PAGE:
Camp Casey is Whidbey’s biggest icon of its post-pioneer past, but the camp is beginning to show its age.  - Spencer Webster / The Record
Camp Casey is Whidbey’s biggest icon of its post-pioneer past, but the camp is beginning to show its age.
— image credit: Spencer Webster / The Record

New challenge filed against expansion plan

COUPEVILLE — Different, but not different enough.

A local environmental group is continuing to fight Seattle Pacific

University’s proposed expansion at Camp Casey.

The university asked for a zoning change from the county late last year, which would clear the way for the six new retreat buildings, 40 cabins, an educational center and a chapel.

The Whidbey Environmental Action Network filed an appeal last week that challenges the county’s environmental review of the expansion proposal. WEAN has long fought the university’s attempts to further develop at Camp Casey, a turn-of-the-last-century military installation and one of Whidbey Island’s top historic icons.

While WEAN praised changes that have been made to the camp’s master plan since it was first released, the group said it was still concerned about possible impacts to the property’s “Heritage Forest,” a 25-acre wooded area with 200-year-old trees that straddles the camp property.

WEAN said the new plan includes buildings that are too close to trees in the Heritage Forest. The group has also raised concerns about trail use and surface water runoff from the proposed development.

SPU officials were not caught off guard by the WEAN challenge.

“I am not surprised that an appeal was filed,” said Darrell Hines, manager for Camp Casey’s master planning project.

“I thought the issues raised in the WEAN appeal, for the most part, can be addressed,” he added. “Obviously, in some situations, I think they are flat-out wrong. There may be some misunderstanding of what our plan is.”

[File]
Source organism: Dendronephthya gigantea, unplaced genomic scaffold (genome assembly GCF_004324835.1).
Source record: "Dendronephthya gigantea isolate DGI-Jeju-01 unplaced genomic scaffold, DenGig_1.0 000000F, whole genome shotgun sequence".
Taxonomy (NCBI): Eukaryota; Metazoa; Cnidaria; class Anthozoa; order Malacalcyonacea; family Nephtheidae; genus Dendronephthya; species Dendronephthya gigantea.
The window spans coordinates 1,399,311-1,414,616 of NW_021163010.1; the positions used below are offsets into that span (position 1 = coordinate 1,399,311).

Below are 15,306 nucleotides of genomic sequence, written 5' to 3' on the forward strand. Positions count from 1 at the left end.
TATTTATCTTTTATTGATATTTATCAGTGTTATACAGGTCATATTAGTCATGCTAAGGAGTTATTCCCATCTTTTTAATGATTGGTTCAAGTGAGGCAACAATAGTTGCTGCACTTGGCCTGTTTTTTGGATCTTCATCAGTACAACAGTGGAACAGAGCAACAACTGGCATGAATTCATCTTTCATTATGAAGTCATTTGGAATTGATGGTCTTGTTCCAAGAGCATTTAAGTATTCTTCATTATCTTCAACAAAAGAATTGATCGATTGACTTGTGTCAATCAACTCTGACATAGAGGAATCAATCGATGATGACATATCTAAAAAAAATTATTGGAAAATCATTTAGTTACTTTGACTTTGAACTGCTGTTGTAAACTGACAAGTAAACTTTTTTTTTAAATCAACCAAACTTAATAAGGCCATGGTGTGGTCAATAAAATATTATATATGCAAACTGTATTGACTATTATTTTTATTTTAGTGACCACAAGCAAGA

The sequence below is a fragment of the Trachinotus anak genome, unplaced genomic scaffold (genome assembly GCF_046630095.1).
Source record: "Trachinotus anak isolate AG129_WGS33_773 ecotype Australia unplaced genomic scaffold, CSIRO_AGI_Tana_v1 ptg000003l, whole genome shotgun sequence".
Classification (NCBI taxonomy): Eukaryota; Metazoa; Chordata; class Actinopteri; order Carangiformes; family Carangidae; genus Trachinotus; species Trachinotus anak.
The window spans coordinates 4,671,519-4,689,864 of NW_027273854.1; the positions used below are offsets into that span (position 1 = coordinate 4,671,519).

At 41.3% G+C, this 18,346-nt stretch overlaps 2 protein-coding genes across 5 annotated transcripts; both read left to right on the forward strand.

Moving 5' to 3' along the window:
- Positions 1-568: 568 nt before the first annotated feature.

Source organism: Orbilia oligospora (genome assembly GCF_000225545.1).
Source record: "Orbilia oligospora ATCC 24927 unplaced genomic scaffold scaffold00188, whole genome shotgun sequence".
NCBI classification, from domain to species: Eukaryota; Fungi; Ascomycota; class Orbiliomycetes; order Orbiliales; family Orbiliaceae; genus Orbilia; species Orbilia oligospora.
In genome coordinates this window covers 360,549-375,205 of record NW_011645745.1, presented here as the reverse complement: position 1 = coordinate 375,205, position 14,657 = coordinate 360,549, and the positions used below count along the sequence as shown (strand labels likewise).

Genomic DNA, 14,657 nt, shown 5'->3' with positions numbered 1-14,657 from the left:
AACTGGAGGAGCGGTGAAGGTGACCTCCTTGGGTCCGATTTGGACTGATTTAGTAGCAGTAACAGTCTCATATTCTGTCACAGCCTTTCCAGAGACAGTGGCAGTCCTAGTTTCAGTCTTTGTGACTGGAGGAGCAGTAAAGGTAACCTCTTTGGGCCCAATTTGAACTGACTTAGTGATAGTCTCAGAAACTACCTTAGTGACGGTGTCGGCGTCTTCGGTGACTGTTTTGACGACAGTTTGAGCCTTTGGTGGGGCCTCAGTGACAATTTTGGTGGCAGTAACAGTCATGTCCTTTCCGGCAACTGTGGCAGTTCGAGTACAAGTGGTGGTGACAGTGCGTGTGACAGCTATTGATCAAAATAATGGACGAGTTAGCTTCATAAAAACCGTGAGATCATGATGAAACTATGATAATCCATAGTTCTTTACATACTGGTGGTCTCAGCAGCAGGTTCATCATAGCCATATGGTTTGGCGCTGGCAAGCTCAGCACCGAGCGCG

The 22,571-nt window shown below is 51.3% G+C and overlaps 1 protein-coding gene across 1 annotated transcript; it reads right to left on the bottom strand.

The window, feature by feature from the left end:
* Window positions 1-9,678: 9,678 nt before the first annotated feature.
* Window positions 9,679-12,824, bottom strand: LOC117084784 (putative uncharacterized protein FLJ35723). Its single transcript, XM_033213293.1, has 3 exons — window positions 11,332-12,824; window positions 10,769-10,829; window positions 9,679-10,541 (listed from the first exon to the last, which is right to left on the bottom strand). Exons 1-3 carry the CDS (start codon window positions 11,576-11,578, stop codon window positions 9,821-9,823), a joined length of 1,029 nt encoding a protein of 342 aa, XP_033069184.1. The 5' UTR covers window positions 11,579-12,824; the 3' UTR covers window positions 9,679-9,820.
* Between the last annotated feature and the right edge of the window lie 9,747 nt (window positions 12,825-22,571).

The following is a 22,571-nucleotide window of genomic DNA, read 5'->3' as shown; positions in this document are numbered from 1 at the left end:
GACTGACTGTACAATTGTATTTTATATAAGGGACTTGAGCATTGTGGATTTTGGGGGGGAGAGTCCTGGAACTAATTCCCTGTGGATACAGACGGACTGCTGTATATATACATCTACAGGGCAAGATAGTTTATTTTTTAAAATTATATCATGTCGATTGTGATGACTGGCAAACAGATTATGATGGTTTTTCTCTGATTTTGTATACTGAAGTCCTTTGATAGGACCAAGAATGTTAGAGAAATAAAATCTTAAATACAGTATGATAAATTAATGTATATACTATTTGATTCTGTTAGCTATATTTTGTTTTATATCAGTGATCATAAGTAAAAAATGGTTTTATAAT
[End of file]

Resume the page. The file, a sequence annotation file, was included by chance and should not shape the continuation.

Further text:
In September 2007, the university applied for an amendment to Island County’s comprehensive plan that would allow the university to change its zoning designation from rural to existing master planned resort.

The master plan was designed to allow Camp Casey to generate more revenue, rather than use SPU revenue from student fees, to handle needed improvements.

The university bought the property from the federal government in 1956 and has since used it for a conference center. SPU officials want the camp to become financially self-supporting.

“We need to find ways to generate revenue and we want to do that in ways that are consistent with what the community wants and accepts, and protects the environment,” Hines said.

“We do believe there are ways to develop increased conference services with nicer facilities that will make people interested in going there,” he said.

One issue that Hines said WEAN got wrong was the percentage of impervious area that would induce surface water runoff.

“WEAN said that we would have 15 percent impervious surfaces. That is too high,” he said. “It is more like 11 to 12 percent, and in the development area, we will create ways to make it even less.”

WEAN officials could not be reached for comment. In the organization’s appeal, they noted they were filing the appeal before the end of the deadline period because they would not be on Whidbey when the county completes its environmental review of the proposal.

In initial reviews of the application of the master plan, Anthony Boscolo, a planner with Island County, expressed concern over the proposed amount of impervious surfaces in the plan.

But he also said that the issue could be addressed in detail as the plan moved forward.

“We are concerned about surface water runoff, with structures and roads in a confined area,” Boscolo said. “The standards are to keep all the water on-site as much as possible. The plan can still meet approval and the details can be worked out later.”

Some of the mitigations proposed to control surface water run-off due to an increase in impervious surfaces include using low-impact development techniques that will direct the water into the ground and not into Puget Sound.

Boscolo agreed, in theory, that the zoning change from rural to existing master planned resort was appropriate.

“This master planned resort designation will allow current uses to be authorized and would allow those uses to be expanded upon and maintained,” he said.